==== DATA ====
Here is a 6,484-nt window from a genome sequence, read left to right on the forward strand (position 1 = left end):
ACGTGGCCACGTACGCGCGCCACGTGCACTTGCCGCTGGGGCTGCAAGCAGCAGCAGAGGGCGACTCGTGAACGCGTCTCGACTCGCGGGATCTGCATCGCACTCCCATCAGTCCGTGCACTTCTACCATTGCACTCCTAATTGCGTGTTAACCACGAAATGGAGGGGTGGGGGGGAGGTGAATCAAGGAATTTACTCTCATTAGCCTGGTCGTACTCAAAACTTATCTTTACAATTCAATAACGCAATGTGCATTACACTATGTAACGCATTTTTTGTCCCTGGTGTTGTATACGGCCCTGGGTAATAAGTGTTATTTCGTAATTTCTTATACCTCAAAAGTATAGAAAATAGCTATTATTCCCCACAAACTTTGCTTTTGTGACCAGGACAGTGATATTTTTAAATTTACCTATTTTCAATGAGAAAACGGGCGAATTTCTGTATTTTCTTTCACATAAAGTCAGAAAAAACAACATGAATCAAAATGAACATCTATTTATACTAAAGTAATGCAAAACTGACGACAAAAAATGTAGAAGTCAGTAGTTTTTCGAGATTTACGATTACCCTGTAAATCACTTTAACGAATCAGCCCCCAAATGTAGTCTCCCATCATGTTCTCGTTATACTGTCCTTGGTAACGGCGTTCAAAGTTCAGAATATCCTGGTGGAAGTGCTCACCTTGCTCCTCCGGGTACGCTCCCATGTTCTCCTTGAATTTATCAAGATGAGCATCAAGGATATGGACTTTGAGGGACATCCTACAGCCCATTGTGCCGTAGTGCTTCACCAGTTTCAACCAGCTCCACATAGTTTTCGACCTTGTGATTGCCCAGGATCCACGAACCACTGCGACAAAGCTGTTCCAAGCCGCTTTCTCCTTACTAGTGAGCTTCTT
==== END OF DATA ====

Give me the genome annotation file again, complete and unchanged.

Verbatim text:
Here is a 6,484-nt window from a genome sequence, read left to right on the forward strand (position 1 = left end):
ACGTGGCCACGTACGCGCGCCACGTGCACTTGCCGCTGGGGCTGCAAGCAGCAGCAGAGGGCGACTCGTGAACGCGTCTCGACTCGCGGGATCTGCATCGCACTCCCATCAGTCCGTGCACTTCTACCATTGCACTCCTAATTGCGTGTTAACCACGAAATGGAGGGGTGGGGGGGAGGTGAATCAAGGAATTTACTCTCATTAGCCTGGTCGTACTCAAAACTTATCTTTACAATTCAATAACGCAATGTGCATTACACTATGTAACGCATTTTTTGTCCCTGGTGTTGTATACGGCCCTGGGTAATAAGTGTTATTTCGTAATTTCTTATACCTCAAAAGTATAGAAAATAGCTATTATTCCCCACAAACTTTGCTTTTGTGACCAGGACAGTGATATTTTTAAATTTACCTATTTTCAATGAGAAAACGGGCGAATTTCTGTATTTTCTTTCACATAAAGTCAGAAAAAACAACATGAATCAAAATGAACATCTATTTATACTAAAGTAATGCAAAACTGACGACAAAAAATGTAGAAGTCAGTAGTTTTTCGAGATTTACGATTACCCTGTAAATCACTTTAACGAATCAGCCCCCAAATGTAGTCTCCCATCATGTTCTCGTTATACTGTCCTTGGTAACGGCGTTCAAAGTTCAGAATATCCTGGTGGAAGTGCTCACCTTGCTCCTCCGGGTACGCTCCCATGTTCTCCTTGAATTTATCAAGATGAGCATCAAGGATATGGACTTTGAGGGACATCCTACAGCCCATTGTGCCGTAGTGCTTCACCAGTTTCAACCAGCTCCACATAGTTTTCGACCTTGTGATTGCCCAGGATCCACGAACCACTGCGACAAAGCTGTTCCAAGCCGCTTTCTCCTTACTAGTGAGCTTCTT